Since the beginning of the bluefin tuna (Thunnus thynnus) fishing season, Spanish vessels have caught the equivilent of 86 per cent (2170 tonnes) of their allocated quota.
Until 30 August, fleets of pole and line fishing vessels and longliners in the Strait of Gibraltar, had captured 232,150 kg and 65,116 kg respectively.
Recreational and small scale fishing added a further 20,424 kg, with Cantabrian live-bait vessels catching 164,276 kg of bluefin tuna.
For its part, trap vessels, which ended their campaign on 18 June 2010, captured a total of 887,375 kg and Mediterranean purse seiner vessels caught 803,560 kg.
During 2010, the Spanish quota for bluefin tuna amounted to 2,526 tonnes, almost 40 per cent less than the figure established for 2009 (4,116 tonnes).
This reduction in catch was agreed last year by the International Commission for the Conservation of Atlantic Tuna (ICCAT), which decided to reduce the share of the eastern Atlantic Ocean and Mediterranean from 22,000 tonnes to 13,500 tonnes, due to the critical status of biomass.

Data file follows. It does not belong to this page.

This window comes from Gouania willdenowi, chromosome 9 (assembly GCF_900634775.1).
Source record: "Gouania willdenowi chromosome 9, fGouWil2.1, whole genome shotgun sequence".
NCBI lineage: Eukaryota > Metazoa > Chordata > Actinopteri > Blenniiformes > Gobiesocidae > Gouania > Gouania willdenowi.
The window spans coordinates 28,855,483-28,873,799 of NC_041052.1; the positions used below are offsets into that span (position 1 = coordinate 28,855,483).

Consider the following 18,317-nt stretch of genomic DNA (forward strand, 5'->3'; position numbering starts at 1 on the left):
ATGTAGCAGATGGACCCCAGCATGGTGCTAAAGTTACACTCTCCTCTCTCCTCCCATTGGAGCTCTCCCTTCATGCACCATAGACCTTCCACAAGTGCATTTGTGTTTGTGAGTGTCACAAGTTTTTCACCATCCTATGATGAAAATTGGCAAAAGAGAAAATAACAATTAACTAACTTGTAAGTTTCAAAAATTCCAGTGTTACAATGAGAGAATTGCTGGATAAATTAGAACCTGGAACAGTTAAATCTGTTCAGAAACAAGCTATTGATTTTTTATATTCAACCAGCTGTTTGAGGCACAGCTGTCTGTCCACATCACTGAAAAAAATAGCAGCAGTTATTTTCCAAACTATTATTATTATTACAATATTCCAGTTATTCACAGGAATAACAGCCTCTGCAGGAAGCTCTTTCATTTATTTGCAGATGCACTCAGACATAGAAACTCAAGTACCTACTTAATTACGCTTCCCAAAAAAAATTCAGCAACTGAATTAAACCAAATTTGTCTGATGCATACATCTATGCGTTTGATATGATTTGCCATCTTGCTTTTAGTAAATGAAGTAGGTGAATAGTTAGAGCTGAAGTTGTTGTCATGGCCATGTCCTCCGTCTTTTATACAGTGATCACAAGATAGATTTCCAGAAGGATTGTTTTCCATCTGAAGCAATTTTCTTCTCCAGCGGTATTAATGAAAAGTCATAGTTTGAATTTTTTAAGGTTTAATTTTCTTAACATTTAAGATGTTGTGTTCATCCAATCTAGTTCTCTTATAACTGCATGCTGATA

Meanwhile, a team of researchers from the Spanish Institute of Oceanography (IEO), succeeded in transferring some 60 juvenile bluefin tuna born in captivity from their labs in San Pedro del Pinatar (Murcia), to multiple fattening cages located offshore in the Bay of el Gorguel (Cartagena).
The specimens were 50 days old and an average weight of around 20 grams, and were bred in facilities at the Oceanographic Centre in Murcia.
The successful transfer was defined by the IEO as “another step towards achieving the domestication of bluefin tuna.” The experts explained that although the mortality rate was high, the surviving specimens were well and ate normally.